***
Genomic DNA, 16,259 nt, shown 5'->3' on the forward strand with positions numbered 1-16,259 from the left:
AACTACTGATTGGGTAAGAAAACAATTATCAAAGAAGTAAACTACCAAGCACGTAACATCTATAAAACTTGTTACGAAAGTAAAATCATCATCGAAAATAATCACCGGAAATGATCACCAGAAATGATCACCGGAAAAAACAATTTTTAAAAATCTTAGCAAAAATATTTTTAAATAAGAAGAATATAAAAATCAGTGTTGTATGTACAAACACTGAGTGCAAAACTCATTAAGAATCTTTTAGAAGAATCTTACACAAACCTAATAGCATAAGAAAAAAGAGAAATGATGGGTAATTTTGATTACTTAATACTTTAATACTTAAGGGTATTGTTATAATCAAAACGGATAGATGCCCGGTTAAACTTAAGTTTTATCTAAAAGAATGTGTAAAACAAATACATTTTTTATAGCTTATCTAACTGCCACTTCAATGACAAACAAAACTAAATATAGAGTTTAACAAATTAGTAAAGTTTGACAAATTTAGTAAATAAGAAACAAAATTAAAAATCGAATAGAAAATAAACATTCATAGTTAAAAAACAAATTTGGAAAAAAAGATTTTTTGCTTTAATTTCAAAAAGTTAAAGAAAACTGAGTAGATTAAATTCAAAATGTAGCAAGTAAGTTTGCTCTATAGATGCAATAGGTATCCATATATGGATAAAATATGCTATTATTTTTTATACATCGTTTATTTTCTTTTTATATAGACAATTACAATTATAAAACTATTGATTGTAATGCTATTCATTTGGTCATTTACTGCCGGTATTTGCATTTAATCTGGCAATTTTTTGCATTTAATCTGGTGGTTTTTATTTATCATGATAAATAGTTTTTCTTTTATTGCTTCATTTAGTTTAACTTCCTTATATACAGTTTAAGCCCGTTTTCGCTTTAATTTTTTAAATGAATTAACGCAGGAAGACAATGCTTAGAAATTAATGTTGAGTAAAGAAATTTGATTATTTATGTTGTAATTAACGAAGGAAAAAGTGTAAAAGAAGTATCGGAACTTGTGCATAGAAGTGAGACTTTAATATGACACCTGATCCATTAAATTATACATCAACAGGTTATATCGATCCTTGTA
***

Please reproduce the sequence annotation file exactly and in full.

Genomic DNA, 16,259 nt, shown 5'->3' on the forward strand with positions numbered 1-16,259 from the left:
AACTACTGATTGGGTAAGAAAACAATTATCAAAGAAGTAAACTACCAAGCACGTAACATCTATAAAACTTGTTACGAAAGTAAAATCATCATCGAAAATAATCACCGGAAATGATCACCAGAAATGATCACCGGAAAAAACAATTTTTAAAAATCTTAGCAAAAATATTTTTAAATAAGAAGAATATAAAAATCAGTGTTGTATGTACAAACACTGAGTGCAAAACTCATTAAGAATCTTTTAGAAGAATCTTACACAAACCTAATAGCATAAGAAAAAAGAGAAATGATGGGTAATTTTGATTACTTAATACTTTAATACTTAAGGGTATTGTTATAATCAAAACGGATAGATGCCCGGTTAAACTTAAGTTTTATCTAAAAGAATGTGTAAAACAAATACATTTTTTATAGCTTATCTAACTGCCACTTCAATGACAAACAAAACTAAATATAGAGTTTAACAAATTAGTAAAGTTTGACAAATTTAGTAAATAAGAAACAAAATTAAAAATCGAATAGAAAATAAACATTCATAGTTAAAAAACAAATTTGGAAAAAAAGATTTTTTGCTTTAATTTCAAAAAGTTAAAGAAAACTGAGTAGATTAAATTCAAAATGTAGCAAGTAAGTTTGCTCTATAGATGCAATAGGTATCCATATATGGATAAAATATGCTATTATTTTTTATACATCGTTTATTTTCTTTTTATATAGACAATTACAATTATAAAACTATTGATTGTAATGCTATTCATTTGGTCATTTACTGCCGGTATTTGCATTTAATCTGGCAATTTTTTGCATTTAATCTGGTGGTTTTTATTTATCATGATAAATAGTTTTTCTTTTATTGCTTCATTTAGTTTAACTTCCTTATATACAGTTTAAGCCCGTTTTCGCTTTAATTTTTTAAATGAATTAACGCAGGAAGACAATGCTTAGAAATTAATGTTGAGTAAAGAAATTTGATTATTTATGTTGTAATTAACGAAGGAAAAAGTGTAAAAGAAGTATCGGAACTTGTGCATAGAAGTGAGACTTTAATATGACACCTGATCCATTAAATTATACATCAACAGGTTATATCGATCCTTGTA